This Boss moved on to a different job and a new Boss took over.

This new Boss happened to have a more systematic approach. He preferred  written reports and liked to see things written down to ensure follow thrrough.

Rajesh quickly realised that the wind had changed and adapted his style to suit the new Boss. He regularly updated his Boss with mail updates and short written reports. Infact he would send down the agenda to his boss before a meeting – which the new Boss particularly liked. It improved the quality of the meetings and made decision making more effective.

Rajan on the other hand chose to continue with the original informal reporting style. This got him into problems with his Boss.

His Boss felt he was not getting enough information and had to spend a lot of time questioning Rajan about the work he was doing. While Rajan in turn did not like the constant prying .  He did good work and wanted to be respected and accepted for that. During the meetings the boss found it frustrating being unable to take any decisions with lack of clarity and Rajan in turn felt stifled.

After a few months Rajan decided to leave the firm.

Rajan did not realize that he needed to adapt to a different style He just assumed that the earlier Boss’s work style would be continued by the New Boss –

Assumptions they say – are the termites of relationships”.

I hope you realise how a slightly different approach can create an entirely different relationship.

My earlier post  covers this topic in greater detail.

Here is a quick Checklist for Managing your Boss-

Understand him/her

  • Understand his Goals & objectives
  • His/her pressures
  • Strengths Weaknesses & Blind Spots
  • Work style

Assess yourself

“Everything that irritates us about others can lead us to an understanding of ourselves.” 

Understand Your Strengths and weaknesses

Your personal style

And how do you respond to authority

Create a relationship that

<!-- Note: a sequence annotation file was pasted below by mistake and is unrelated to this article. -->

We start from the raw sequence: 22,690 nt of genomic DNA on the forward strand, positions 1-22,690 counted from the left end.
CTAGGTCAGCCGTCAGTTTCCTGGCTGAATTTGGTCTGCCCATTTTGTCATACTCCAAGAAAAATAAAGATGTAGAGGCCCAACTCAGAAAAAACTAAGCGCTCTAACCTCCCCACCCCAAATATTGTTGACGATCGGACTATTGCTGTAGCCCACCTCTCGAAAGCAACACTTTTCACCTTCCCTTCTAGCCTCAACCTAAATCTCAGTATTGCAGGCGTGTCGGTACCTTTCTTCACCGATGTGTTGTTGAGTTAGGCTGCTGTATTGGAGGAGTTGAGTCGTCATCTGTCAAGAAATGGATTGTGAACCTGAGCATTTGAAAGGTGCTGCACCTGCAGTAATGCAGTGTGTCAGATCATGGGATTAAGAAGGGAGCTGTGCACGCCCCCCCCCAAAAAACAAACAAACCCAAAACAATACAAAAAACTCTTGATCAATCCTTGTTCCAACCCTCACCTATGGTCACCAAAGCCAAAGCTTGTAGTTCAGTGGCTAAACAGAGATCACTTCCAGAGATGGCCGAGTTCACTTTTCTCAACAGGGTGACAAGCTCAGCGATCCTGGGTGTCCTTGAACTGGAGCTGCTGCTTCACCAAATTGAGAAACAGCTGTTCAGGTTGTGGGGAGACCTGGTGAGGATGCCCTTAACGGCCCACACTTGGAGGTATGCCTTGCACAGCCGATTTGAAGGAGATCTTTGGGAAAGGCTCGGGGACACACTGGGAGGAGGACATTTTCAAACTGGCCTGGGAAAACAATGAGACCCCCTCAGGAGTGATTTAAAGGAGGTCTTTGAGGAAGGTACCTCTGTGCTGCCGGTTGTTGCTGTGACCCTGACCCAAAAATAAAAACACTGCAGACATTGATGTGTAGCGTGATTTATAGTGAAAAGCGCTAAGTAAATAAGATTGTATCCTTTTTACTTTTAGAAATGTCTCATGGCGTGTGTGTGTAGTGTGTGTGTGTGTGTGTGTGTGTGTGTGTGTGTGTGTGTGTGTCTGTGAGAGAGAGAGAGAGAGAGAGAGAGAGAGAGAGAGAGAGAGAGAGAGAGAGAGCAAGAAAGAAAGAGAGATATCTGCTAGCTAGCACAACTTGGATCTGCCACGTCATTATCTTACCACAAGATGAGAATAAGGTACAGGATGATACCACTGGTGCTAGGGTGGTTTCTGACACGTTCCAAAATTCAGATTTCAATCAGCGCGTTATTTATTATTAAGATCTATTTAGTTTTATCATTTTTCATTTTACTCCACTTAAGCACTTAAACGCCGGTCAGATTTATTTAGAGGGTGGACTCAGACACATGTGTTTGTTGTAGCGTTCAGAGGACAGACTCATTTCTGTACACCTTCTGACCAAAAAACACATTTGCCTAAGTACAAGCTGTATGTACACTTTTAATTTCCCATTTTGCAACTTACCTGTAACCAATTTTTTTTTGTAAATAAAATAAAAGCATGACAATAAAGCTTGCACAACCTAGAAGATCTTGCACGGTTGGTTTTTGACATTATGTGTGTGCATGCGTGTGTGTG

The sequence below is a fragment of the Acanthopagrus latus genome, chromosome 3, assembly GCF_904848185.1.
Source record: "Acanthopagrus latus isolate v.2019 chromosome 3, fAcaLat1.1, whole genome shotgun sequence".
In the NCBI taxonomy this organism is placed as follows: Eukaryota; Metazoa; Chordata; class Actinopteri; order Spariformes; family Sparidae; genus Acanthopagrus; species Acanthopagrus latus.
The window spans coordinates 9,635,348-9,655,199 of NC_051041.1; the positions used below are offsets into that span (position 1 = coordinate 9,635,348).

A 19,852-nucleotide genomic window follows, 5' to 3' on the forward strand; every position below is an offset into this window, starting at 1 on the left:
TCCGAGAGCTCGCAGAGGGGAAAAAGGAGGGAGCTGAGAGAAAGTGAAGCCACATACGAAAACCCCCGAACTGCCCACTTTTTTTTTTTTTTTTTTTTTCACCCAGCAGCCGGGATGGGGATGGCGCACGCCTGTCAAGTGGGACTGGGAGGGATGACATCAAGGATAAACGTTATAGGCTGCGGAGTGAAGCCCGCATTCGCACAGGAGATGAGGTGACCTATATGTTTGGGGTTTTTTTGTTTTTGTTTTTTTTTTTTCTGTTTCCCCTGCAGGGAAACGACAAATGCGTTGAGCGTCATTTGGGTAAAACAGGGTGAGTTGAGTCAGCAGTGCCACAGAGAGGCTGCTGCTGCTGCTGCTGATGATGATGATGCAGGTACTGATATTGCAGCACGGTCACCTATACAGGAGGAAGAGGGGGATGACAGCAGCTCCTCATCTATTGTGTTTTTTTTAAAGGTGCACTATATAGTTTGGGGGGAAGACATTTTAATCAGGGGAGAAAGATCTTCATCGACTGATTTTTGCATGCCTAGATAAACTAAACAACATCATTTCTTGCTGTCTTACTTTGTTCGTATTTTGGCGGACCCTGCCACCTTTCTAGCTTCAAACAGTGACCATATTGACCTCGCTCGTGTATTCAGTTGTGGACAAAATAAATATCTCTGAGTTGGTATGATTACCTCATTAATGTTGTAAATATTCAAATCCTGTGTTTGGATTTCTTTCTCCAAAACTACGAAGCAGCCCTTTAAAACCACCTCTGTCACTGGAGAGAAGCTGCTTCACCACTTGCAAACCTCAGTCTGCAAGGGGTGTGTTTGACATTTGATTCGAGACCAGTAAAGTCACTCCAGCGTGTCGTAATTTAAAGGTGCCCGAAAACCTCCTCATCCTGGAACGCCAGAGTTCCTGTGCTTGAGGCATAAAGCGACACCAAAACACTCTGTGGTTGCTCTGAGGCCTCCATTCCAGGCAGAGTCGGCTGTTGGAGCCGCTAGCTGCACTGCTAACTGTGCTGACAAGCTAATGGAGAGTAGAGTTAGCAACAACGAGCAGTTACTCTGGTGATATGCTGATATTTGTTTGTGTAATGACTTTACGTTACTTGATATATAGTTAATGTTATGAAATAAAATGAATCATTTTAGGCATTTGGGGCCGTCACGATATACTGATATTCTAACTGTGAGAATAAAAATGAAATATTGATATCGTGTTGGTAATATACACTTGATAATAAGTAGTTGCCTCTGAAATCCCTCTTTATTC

Fits both your styles and needs

Characterized by mutual expectations

Transparency.

it is worth remembering this quote –

More power than all the success slogans ever penned by human hand

is the realization for every man

that he has but one boss.

That boss is the man –

he – himself.

 

Look forward to your comments , or you could drop a mail to prakash.francis at ehirings.net.

 

 

Tips to be a Better Follower/Leader

“He who cannot be a good follower cannot be a good leader.”

Aristotle

The best examples of Leadership are found in the Armed forces.Leading soldiers into battle requires a strong, trustworthy and dependable leader. No doubt armed forces present us with exceptional examples of leadership under the most extreme circumstances. A key practice amongst all combat forces is the training aspect in which the obedience of the subordinate to his superior is established as paramount. The Junior officer learns to comply to his chiefs decision without any reservation.

In work life too, the very same concepts apply. To be able to Lead one has to be able to follow and follow well. At times the follower may not have the complete picture and believe the leaders decision to be wrong. He may not understand the logic behind the decision – yet if he is patient, in time he might be able to understand the logic.

Leadership starts with good followership. Men who become leaders too soon – too early end up becoming tyrants – history is replete with many such examples.

iStock_000014793457SmallTo be a good follower here are some ways –

Decision